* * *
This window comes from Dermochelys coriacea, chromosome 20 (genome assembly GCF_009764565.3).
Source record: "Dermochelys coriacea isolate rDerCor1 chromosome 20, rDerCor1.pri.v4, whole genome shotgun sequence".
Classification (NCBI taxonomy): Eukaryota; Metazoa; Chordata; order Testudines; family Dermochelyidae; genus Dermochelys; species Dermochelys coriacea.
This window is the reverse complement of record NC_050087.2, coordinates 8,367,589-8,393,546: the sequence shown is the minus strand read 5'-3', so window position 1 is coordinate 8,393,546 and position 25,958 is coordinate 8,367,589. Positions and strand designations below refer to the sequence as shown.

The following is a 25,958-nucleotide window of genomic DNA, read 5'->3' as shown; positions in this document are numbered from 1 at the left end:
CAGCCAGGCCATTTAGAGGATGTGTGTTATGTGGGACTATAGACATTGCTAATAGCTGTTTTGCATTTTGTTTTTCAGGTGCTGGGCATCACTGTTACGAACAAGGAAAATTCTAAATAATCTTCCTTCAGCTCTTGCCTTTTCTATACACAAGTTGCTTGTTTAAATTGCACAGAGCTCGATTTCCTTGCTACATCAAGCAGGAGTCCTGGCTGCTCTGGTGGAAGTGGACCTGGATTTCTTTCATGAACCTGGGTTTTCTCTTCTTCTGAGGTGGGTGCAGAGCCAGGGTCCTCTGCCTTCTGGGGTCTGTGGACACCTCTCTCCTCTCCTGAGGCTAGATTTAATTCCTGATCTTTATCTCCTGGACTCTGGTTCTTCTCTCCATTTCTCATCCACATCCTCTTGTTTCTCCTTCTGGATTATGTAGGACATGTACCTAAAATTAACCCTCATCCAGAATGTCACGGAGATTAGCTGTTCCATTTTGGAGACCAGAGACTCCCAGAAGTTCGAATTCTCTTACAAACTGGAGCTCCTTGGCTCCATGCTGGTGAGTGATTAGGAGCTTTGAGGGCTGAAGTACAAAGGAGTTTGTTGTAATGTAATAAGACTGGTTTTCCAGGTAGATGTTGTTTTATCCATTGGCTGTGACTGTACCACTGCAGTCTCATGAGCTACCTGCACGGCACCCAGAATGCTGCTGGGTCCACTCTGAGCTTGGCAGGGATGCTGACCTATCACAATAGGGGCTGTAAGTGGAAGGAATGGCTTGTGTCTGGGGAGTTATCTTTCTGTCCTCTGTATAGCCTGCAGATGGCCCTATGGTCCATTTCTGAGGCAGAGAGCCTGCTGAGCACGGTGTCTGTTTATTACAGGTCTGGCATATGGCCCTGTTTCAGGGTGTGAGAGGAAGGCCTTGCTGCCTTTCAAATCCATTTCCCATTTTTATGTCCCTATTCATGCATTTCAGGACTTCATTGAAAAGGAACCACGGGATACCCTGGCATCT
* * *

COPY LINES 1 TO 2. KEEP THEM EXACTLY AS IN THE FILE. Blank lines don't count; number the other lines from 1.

This window comes from Dermochelys coriacea, chromosome 20 (genome assembly GCF_009764565.3).
Source record: "Dermochelys coriacea isolate rDerCor1 chromosome 20, rDerCor1.pri.v4, whole genome shotgun sequence".